I received this book for free from in exchange for an honest review. This does not affect my opinion of the book or the content of my review.
Published by Angry Robot on November 10, 2020
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With the help of his commanding officer, a genetically engineered ex-soldier fights back against the government that created him and others like him to be expendable slaves.
Halvor Cullen, a genetically-engineered and technology implanted ex-solider, doesn’t see himself as a hero. After getting out of the service, all he’s interested in is chasing the adrenaline rush that his body was designed to crave. Hal knows he won’t live long anyway; vat soldiers like him are designed to die early or will burnt out from relentlessly seeking the rush. His best friend and former CO, Tyce, is determined not to let that happen and distracts him by work salvaging crashed ships in the Edge. But after a new crewmember—hacker-turned-tecker, Vivi—joins their band of misfits, they find a sphere that downloads an alien presence into their ship…
I’ve always found it difficult to review debut novels due to their very nature. A debut novel is the first glimpse we have of a new author in what is – usually – an unpolished work. I find it incredibly difficult to review any book because it takes skill and patience that I will never hope to achieve in my life time. Authors pour their heart and soul into each work, and while reading is an entirely subjective activity, when it comes to reviewing, the reader is judging a work of personal art.
Reading The Rush’s Edge, I was reminded why debuts are often regarded as either an author’s greatest work or the initiation of the cultivation of a writer’s skill. I enjoyed The Rush’s Edge, but it was evident this was the author’s first published novel and might have required a bit more editing before release – that said, while the character development was rough around the edges; the story at the core was interesting, complex and inspiring enough that continuing with the series is worth the time.
In a universe many years after humans went to war with an alien race, a group of salvagers travel back and forth from the Edge, a section of space where wrecks of that war rest. Hal and Tyce make a decent living running salvage jobs and the occasional black market deal. Plus, it keeps Tyce, a genetically altered and vat grown super soldier, from getting into trouble. On a meet to obtain coordinates for a new, and potentially lucrative salvage job, Hal and Tyce rescue a young woman. Drugged and almost kidnapped by two assailants, Vivian decides to temporarily join Hal and Tyce’s crew. The crew is plunged into a mystery that spans the galaxy and unveil dark secrets that will destroy the world they know. Unable to discern who to trust, the only people in the entire universe they can trust is each other and only they can decide which side of the upcoming war they will join before it’s too late.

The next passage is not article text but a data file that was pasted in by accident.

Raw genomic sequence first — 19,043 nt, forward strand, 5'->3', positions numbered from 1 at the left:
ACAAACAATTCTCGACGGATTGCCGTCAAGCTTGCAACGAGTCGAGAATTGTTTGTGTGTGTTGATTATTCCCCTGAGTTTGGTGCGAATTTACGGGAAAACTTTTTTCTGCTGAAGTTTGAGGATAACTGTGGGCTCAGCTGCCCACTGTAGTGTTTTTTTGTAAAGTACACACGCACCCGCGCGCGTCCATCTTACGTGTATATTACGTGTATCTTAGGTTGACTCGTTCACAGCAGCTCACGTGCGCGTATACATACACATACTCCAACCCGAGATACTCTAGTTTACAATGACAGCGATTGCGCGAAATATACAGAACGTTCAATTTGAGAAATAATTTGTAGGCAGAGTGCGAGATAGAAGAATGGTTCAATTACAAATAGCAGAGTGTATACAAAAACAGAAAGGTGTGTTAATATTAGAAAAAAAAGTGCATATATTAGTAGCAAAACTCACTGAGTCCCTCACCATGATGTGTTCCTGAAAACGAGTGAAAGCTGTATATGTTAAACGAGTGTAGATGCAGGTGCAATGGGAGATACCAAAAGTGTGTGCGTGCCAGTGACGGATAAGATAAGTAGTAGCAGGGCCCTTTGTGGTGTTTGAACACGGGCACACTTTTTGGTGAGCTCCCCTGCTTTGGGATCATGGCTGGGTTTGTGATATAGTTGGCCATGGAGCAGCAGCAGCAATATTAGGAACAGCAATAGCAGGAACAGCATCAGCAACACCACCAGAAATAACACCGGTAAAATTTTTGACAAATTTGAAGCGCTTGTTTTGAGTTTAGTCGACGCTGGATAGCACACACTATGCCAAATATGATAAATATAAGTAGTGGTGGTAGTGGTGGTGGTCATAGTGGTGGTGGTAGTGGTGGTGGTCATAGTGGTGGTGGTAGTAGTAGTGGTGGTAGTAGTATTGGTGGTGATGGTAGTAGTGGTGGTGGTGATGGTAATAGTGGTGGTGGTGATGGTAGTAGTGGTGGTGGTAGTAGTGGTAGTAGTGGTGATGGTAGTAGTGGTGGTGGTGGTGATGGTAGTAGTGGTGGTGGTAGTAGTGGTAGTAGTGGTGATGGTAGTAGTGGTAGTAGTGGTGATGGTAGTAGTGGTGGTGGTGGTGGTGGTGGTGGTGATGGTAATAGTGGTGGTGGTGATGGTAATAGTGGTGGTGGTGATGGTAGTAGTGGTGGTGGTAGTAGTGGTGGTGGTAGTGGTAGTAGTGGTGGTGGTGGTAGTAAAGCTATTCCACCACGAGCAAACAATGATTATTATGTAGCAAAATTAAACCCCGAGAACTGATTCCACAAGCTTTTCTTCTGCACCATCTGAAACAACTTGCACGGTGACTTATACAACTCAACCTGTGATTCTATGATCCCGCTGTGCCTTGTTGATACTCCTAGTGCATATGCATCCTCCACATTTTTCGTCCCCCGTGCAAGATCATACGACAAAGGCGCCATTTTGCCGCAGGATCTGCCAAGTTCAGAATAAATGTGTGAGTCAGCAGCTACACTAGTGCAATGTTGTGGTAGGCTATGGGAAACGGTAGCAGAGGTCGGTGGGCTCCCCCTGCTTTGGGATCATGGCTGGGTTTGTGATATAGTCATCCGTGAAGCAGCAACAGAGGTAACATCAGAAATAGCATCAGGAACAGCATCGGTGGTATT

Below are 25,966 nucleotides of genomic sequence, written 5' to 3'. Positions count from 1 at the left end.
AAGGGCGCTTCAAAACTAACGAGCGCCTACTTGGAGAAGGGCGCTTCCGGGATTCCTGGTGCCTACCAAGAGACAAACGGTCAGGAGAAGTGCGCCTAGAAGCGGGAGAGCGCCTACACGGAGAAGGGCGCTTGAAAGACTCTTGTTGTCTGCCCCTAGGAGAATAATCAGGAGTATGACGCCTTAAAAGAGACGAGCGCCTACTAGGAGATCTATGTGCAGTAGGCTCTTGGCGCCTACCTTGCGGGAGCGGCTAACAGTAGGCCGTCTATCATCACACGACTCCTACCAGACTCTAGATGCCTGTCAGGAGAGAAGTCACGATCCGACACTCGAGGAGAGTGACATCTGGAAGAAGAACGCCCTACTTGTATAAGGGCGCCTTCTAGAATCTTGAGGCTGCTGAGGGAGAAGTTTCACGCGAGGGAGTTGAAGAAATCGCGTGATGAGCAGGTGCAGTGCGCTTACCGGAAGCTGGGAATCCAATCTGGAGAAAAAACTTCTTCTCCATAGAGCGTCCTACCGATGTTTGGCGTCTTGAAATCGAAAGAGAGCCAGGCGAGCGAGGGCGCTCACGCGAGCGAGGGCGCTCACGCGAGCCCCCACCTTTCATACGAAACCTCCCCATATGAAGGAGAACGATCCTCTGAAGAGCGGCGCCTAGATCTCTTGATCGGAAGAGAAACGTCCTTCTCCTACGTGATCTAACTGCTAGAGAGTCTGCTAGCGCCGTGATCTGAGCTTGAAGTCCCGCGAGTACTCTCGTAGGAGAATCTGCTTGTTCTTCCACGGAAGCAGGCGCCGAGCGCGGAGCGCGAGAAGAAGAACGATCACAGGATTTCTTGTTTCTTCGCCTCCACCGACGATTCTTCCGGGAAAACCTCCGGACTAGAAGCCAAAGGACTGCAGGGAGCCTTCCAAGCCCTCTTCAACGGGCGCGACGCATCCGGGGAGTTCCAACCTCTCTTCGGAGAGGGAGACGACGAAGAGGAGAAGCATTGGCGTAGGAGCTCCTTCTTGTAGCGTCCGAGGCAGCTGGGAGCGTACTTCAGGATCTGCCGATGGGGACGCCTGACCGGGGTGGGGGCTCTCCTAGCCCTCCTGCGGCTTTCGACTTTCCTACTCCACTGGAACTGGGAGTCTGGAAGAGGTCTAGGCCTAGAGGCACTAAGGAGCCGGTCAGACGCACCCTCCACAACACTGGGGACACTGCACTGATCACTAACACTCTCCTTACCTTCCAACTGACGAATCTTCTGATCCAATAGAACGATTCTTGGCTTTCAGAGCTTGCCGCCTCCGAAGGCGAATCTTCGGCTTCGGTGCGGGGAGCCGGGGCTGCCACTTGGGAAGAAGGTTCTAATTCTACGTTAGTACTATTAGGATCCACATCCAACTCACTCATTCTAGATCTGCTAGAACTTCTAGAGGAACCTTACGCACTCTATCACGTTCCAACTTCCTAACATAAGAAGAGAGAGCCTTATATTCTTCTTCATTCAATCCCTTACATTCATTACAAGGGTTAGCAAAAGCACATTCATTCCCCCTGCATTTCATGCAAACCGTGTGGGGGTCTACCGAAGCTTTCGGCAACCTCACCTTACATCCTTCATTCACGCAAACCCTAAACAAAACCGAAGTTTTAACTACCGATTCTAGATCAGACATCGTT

As a debut novel, The Rush’s Edge delivers a tantalizing peek at an author who is very talented and I can see becoming popular in the romance market with some experience. The majority of my issues with The Rush’s Edge were directly linked to character reactions to stressful situations. Eg: Vivian just accepting she was being kidnapped into outer space by literal strangers after being drugged – two male strangers. Is stranger danger not a thing in the future?
When I read the synopsis for The Rush’s Edge, I was given the impression of a story filled action and intrigue in space with a spice of romance to added for extra flavour, but the actual events of the novel in the beginning were tepid, some of the characters backstories needed some development and many of the motivations for certain character’s choices needed to be further fleshed out to be (belivable). That said this is book one of a series, so perhaps Mrs Smith intends to continue to build our characters backstories as the series progresses.
I was expecting a fun sci-fi (think Killjoys TV show) and less romance when I requested an ARC of The Rush’s Edge, so I was mildly disappointed to realize half of the novel was centered around romance. It wasn’t a deal breaker, but still..
I also expected Vivian to be a strong female character, but I was underwhelmed by her choices and her victim complex..I don’t want to say more and spoil the story – but Vivian was my least favourite character and felt like she could have been so much more. Also, if a guy hits you and you leave, only to date another guy who’s evidently just as violent? I think you need to take some time away from dating. Maybe its a personal opinion but, like..isn’t that considered unhealthy?
Things get real interesting in the last half of The Rush’s Edge. The crew has been settled into a sort of space faring family with serious problems – seriously interesting problems, that is!
What can I say? I loved how Ginger Smith ended The Rush’s Edge. After a very rocky beginning (I almost DNF a few times), The Rush’s Edge really took off in the second half with an interesting mystery (corporations! evil humans! rebels! aliens!), some really witty remarks, plenty of action and the sort of climatic ending that requires one to read book two which promises to be less romance and be more of a thriller-mystery combo in SPACE!
So, for all the problems I had with The Rush’s Edge, I thoroughly enjoyed it. All in all, I am anxiously awaiting book two and can’t wait to revisit my new favourite crew!